03 | Family legacy assets

An estate freeze can also be an effective component of a plan designed to pass ownership and control of a family legacy asset, such as a family business, into the hands of the next generation. The use of a trust as part of the plan can ensure that the structure is flexible, giving the freezor time to consider, for example, which of his or her children or grandchildren are best suited to take over the control of the business when the freezor is ready to relinquish that control.

04 | Asset protection

The interposition of a holding company and a trust may provide asset protection in some circumstances for family members who might be faced in the future with a claim by a disgruntled spouse under family law legislation or by a creditor. However, the extent of this protection will depend on a number of factors and legal advice should be sought if this is a consideration.

Timing of an estate freeze

The timing of an estate freeze depends upon many factors, including, for example, the personal and financial circumstances of the freezor and those of his family members, as well as the nature of the family business, if one is involved. One of the biggest mistakes sometimes made is putting in place a structure that does not have sufficient flexibility to accommodate future changes in circumstances and needs. If proper care is not taken, a freezor can be left with inadequate assets to sustain his or her lifestyle and support future business plans. A proper estate plan should ensure that this does not happen.


Even where it is appropriate to implement an estate freeze, it will likely be only one component of a well-designed plan intended to achieve a client's objectives. The lawyers in our Wealth preservation group would be pleased to work with you to design a plan that works for you.

About Norton Rose Fulbright Canada LLP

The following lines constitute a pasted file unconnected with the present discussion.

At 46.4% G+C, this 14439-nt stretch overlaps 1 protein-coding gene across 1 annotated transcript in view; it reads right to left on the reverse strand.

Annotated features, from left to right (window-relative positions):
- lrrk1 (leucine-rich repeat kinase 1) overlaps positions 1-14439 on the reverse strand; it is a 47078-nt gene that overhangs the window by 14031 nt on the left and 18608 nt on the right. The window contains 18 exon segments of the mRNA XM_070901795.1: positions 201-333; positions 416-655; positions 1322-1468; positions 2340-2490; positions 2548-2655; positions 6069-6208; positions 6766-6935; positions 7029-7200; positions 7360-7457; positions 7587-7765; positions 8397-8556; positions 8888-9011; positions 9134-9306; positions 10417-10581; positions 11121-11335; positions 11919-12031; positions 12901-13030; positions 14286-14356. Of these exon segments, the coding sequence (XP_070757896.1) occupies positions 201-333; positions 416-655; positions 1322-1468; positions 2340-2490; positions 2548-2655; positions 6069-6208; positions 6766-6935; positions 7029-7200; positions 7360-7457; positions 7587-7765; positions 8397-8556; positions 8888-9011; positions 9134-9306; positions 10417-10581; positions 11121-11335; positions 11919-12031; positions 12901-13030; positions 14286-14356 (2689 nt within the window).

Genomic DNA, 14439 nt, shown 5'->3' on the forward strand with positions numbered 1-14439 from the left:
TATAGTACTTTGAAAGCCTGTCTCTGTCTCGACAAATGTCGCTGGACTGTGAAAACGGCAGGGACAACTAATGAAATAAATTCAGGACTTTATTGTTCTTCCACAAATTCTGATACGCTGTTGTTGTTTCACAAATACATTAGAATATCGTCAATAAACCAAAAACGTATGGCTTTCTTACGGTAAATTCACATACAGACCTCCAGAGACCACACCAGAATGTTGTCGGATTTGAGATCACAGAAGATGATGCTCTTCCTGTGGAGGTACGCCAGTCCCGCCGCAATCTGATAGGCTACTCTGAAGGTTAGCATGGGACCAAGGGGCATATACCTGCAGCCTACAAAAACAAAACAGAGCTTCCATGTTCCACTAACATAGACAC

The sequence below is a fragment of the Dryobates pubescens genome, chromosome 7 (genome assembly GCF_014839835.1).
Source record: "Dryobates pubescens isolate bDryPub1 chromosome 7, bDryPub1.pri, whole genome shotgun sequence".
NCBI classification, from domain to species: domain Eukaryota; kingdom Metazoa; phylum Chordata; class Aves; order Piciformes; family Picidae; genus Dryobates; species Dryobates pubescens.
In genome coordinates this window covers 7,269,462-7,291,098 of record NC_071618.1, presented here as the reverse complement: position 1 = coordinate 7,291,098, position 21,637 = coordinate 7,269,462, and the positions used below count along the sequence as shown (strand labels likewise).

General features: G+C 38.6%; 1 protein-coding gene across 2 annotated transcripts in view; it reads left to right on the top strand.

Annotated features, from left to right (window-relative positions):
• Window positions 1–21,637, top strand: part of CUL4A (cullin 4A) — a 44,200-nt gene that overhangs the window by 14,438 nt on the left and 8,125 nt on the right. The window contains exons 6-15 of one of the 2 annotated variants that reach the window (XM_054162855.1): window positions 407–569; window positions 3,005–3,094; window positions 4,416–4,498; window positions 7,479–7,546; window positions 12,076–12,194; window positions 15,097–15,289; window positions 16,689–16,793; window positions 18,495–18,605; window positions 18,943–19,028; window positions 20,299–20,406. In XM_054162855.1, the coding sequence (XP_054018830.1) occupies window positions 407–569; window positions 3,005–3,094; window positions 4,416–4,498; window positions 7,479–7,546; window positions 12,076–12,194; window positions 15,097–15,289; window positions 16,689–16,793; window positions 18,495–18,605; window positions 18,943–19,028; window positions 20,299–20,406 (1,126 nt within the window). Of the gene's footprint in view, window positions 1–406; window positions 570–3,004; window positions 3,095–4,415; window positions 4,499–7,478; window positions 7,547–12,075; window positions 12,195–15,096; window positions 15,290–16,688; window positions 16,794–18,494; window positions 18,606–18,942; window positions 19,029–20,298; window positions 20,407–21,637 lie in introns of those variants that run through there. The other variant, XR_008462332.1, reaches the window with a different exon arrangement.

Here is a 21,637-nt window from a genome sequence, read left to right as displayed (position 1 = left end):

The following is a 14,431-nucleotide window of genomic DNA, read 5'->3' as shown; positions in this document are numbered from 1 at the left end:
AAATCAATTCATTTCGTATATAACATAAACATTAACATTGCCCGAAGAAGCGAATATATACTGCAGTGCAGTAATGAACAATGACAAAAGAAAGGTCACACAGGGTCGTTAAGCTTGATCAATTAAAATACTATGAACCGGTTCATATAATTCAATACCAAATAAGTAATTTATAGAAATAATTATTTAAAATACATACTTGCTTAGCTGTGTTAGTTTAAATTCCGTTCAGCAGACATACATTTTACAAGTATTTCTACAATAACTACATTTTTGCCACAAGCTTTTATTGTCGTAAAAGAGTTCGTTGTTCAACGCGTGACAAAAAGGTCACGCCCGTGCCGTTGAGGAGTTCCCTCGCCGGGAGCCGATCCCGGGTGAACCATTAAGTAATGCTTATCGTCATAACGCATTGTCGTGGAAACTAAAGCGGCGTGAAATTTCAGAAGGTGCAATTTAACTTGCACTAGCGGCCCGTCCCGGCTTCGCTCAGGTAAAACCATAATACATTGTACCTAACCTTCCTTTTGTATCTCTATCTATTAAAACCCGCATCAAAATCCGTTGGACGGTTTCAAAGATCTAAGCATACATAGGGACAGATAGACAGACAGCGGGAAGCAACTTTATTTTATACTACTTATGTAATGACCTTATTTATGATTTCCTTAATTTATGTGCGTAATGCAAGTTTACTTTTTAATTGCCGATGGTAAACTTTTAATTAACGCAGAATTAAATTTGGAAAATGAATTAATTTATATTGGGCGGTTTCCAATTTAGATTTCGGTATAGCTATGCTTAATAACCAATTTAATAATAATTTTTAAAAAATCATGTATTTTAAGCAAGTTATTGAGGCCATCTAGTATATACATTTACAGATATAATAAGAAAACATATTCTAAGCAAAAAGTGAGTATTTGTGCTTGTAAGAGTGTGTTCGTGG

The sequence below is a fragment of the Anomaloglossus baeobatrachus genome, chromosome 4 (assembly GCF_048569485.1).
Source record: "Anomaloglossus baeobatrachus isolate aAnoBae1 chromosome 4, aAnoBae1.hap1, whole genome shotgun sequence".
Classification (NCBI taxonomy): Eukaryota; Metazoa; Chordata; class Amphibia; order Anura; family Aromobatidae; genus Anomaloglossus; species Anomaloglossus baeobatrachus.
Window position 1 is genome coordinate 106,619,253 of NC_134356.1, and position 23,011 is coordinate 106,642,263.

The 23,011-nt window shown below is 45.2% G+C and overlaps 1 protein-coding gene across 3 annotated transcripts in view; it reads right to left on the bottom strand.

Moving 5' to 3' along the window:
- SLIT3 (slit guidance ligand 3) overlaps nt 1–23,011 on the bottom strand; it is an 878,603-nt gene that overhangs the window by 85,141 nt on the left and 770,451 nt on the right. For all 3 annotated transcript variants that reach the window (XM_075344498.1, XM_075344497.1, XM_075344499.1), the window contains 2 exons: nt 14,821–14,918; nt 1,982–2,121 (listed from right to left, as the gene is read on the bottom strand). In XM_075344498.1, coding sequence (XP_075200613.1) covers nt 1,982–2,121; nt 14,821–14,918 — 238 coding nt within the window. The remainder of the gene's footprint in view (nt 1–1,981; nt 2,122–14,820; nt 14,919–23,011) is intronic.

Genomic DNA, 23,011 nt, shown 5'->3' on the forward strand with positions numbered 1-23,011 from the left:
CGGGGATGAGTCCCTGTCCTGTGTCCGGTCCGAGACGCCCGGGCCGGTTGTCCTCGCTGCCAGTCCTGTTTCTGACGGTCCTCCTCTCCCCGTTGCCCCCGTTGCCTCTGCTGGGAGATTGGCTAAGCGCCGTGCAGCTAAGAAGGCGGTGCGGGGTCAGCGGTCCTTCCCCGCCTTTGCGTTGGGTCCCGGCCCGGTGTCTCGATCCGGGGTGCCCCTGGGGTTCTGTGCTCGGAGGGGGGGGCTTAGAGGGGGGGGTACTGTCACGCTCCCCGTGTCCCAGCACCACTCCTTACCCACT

Norton Rose Fulbright is a global law firm. We provide the world's preeminent corporations and financial institutions with a full business law service. We have 3800 lawyers and other legal staff based in more than 50 cities across Europe, the United States, Canada, Latin America, Asia, Australia, Africa, the Middle East and Central Asia.

Recognized for our industry focus, we are strong across all the key industry sectors: financial institutions; energy; infrastructure, mining and commodities; transport; technology and innovation; and life sciences and healthcare.

Wherever we are, we operate in accordance with our global business principles of quality, unity and integrity. We aim to provide the highest possible standard of legal service in each of our offices and to maintain that level of quality at every point of contact.

For more information about Norton Rose Fulbright, see

Law around the world

The content of this article is intended to provide a general guide to the subject matter. Specialist advice should be sought about your specific circumstances.

To print this article, all you need is to be registered on

Click to Login as an existing user or Register so you can print this article.

In association with
Up-coming Events Search
Font Size:
Mondaq on Twitter
Register for Access and our Free Biweekly Alert for
This service is completely free. Access 250,000 archived articles from 100+ countries and get a personalised email twice a week covering developments (and yes, our lawyers like to think you’ve read our Disclaimer).
Email Address
Company Name
Confirm Password
Mondaq Topics -- Select your Interests
 Law Performance
 Law Practice
 Media & IT
 Real Estate
 Wealth Mgt
Asia Pacific
European Union
Latin America
Middle East
United States
Worldwide Updates
Check to state you have read and
agree to our Terms and Conditions

Terms & Conditions and Privacy Statement (the Website) is owned and managed by Mondaq Ltd and as a user you are granted a non-exclusive, revocable license to access the Website under its terms and conditions of use. Your use of the Website constitutes your agreement to the following terms and conditions of use. Mondaq Ltd may terminate your use of the Website if you are in breach of these terms and conditions or if Mondaq Ltd decides to terminate your license of use for whatever reason.

Use of